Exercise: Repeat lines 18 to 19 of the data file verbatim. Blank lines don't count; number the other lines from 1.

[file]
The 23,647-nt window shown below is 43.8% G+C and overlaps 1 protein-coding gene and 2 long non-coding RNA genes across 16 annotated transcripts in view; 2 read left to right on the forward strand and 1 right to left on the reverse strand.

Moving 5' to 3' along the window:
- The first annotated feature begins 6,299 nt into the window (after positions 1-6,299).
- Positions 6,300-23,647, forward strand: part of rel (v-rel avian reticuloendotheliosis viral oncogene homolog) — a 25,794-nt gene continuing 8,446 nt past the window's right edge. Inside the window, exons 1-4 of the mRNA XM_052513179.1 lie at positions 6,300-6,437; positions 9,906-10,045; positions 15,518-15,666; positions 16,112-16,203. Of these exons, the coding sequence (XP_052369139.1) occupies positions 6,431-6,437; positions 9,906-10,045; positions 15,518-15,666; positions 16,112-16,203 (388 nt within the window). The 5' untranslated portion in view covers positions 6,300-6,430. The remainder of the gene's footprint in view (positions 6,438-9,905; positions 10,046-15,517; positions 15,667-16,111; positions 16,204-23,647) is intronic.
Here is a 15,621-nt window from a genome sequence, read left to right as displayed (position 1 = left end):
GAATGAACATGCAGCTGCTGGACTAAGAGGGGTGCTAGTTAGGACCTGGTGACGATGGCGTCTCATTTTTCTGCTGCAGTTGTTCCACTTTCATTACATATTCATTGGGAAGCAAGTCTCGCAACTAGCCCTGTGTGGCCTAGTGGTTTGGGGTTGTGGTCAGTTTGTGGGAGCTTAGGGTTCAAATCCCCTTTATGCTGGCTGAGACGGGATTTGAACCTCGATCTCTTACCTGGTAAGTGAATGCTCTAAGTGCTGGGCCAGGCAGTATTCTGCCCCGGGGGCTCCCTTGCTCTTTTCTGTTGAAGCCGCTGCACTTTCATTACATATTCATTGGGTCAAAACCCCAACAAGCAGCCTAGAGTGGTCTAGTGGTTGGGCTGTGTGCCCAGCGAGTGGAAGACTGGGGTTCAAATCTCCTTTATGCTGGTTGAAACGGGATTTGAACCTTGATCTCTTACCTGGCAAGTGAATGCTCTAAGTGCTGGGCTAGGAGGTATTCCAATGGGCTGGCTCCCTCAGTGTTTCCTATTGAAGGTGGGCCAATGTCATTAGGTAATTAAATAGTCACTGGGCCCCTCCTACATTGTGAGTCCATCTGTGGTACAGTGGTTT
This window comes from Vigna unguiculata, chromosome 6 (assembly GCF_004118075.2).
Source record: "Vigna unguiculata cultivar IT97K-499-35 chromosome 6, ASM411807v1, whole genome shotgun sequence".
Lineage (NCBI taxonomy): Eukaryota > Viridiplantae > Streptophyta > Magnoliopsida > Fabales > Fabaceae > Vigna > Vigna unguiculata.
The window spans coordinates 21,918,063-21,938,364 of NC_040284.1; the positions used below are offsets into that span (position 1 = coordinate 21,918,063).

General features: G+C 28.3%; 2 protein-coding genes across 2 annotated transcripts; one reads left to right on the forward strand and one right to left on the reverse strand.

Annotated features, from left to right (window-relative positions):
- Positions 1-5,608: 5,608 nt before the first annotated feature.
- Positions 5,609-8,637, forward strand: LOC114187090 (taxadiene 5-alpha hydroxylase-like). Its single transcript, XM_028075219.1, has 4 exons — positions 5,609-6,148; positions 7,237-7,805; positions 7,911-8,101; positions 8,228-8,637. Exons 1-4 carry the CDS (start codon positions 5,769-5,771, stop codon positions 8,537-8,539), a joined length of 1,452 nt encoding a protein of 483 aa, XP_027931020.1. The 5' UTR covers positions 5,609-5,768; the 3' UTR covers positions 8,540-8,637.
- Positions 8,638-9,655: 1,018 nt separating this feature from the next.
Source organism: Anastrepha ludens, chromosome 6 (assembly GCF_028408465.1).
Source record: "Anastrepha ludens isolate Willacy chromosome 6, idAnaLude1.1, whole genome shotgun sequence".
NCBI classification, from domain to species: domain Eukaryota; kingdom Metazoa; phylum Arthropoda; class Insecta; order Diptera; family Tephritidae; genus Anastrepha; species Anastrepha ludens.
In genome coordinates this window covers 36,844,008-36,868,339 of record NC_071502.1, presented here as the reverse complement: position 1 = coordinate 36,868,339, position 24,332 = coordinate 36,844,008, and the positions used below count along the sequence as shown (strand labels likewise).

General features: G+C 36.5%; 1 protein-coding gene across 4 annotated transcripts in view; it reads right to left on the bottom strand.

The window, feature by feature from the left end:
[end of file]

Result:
NCBI classification, from domain to species: domain Eukaryota; kingdom Metazoa; phylum Arthropoda; class Insecta; order Diptera; family Tephritidae; genus Anastrepha; species Anastrepha ludens.
In genome coordinates this window covers 36,844,008-36,868,339 of record NC_071502.1, presented here as the reverse complement: position 1 = coordinate 36,868,339, position 24,332 = coordinate 36,844,008, and the positions used below count along the sequence as shown (strand labels likewise).